Copyright ©The Author(s) 2019. Published by Baishideng Publishing Group Inc. All rights reserved.
World J Gastroenterol. Aug 28, 2019; 25(32): 4580-4597
Published online Aug 28, 2019. doi: 10.3748/wjg.v25.i32.4580
Chronic hepatitis delta: A state-of-the-art review and new therapies
Christy Gilman, Theo Heller, Christopher Koh
Christy Gilman, Theo Heller, Christopher Koh, Liver Diseases Branch, National Institute of Diabetes and Digestive and Kidney Diseases, National Institutes of Health, Bethesda, MD 20892, United States
Author contributions: All authors contributed equally to this manuscript in regard to design, literature review, analysis, revision and approval of the final version.
Conflict-of-interest statement: The authors have no conflict of interest to report.
Open-Access: This is an open-access article that was selected by an in-house editor and fully peer-reviewed by external reviewers. It is distributed in accordance with the Creative Commons Attribution Non Commercial (CC BY-NC 4.0) license, which permits others to distribute, remix, adapt, build upon this work non-commercially, and license their derivative works on different terms, provided the original work is properly cited and the use is non-commercial. See:
Corresponding author: Christopher Koh, FAASLD,FACP,MD, Attending Doctor, Liver Diseases Branch, National Institute of Diabetes and Digestive and Kidney Diseases, National Institutes of Health, 10 Center Drive, Building 10, Room 9B-16, MSC 1800, Bethesda, MD 20892, United States.
Telephone: +1-301-4356121 Fax: +1-301-4020491
Received: May 21, 2019
Peer-review started: May 21, 2019
First decision: June 9, 2019
Revised: July 3, 2019
Accepted: July 19, 2019
Article in press: July 19, 2019
Published online: August 28, 2019

Chronic delta hepatitis is the most severe form of viral hepatitis affecting nearly 65 million people worldwide. Individuals with this devastating illness are at higher risk for developing cirrhosis and hepatocellular carcinoma. Delta virus is a defective RNA virus that requires hepatitis B surface antigen for propagation in humans. Infection can occur in the form of a co-infection with hepatitis B, which can be self-limiting, vs superinfection in a patient with established hepatitis B infection, which often leads to chronicity in majority of cases. Current noninvasive tools to assess for advanced liver disease have limited utility in delta hepatitis. Guidelines recommend treatment with pegylated interferon, but this is limited to patients with compensated disease and is efficacious in about 30% of those treated. Due to limited treatment options, novel agents are being investigated and include entry, assembly and export inhibitors of viral particles in addition to stimulators of the host immune response. Future clinical trials should take into consideration the interaction of hepatitis B and hepatitis D as suppression of one virus can lead to the activation of the other. Also, surrogate markers of treatment efficacy have been proposed.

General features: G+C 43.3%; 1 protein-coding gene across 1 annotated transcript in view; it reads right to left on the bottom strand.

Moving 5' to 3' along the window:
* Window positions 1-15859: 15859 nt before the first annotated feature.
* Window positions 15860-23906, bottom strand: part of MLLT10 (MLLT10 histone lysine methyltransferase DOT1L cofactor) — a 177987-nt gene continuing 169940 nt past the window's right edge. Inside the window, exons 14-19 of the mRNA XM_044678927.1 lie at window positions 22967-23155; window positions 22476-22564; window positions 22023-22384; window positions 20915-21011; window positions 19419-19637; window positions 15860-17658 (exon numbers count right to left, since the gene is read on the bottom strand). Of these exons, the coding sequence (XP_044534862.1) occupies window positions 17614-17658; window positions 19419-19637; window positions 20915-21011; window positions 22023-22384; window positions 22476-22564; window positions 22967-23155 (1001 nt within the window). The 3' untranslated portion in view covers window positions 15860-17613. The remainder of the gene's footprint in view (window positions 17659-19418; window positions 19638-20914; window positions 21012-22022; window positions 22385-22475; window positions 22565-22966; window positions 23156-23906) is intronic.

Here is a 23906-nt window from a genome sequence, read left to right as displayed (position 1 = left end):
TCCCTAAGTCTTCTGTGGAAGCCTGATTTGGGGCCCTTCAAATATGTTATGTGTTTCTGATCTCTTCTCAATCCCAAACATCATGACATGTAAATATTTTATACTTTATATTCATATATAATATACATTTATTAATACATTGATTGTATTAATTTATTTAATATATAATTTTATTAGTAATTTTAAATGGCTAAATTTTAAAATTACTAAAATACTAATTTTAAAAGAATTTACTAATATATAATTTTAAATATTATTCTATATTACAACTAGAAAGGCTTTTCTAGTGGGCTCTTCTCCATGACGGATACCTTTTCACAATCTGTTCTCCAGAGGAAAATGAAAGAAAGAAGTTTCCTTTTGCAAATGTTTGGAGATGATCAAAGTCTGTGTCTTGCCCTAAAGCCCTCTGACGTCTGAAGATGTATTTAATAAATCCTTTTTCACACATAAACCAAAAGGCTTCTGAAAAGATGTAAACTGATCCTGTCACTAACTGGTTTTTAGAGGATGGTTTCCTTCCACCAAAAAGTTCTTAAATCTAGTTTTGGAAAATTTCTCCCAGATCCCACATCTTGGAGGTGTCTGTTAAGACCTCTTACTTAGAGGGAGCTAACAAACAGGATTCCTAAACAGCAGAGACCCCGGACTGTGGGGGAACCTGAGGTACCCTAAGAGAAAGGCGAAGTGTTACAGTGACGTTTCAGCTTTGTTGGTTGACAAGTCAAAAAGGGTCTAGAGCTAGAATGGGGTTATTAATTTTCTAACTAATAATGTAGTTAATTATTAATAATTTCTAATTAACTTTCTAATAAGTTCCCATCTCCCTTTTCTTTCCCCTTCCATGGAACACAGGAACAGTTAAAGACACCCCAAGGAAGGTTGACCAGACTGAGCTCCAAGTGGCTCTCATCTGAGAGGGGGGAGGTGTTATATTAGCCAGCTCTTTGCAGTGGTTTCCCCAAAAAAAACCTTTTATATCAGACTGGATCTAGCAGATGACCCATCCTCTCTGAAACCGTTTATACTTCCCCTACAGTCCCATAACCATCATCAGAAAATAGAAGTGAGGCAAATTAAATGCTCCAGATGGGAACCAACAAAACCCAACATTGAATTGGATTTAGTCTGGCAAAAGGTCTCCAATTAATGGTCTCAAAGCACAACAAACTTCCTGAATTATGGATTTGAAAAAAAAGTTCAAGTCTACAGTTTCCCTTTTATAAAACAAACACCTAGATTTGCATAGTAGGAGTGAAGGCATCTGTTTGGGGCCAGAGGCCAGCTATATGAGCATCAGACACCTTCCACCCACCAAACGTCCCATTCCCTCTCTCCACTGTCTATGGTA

Keywords: Hepatitis delta, Epidemiology, Treatment

Core tip: Delta hepatitis is a progressive disease affecting millions worldwide. Current treatment options have limited efficacy. This review focuses on the history of interferon therapy, novel therapies that have been developed and future treatment options for a possible functional cure.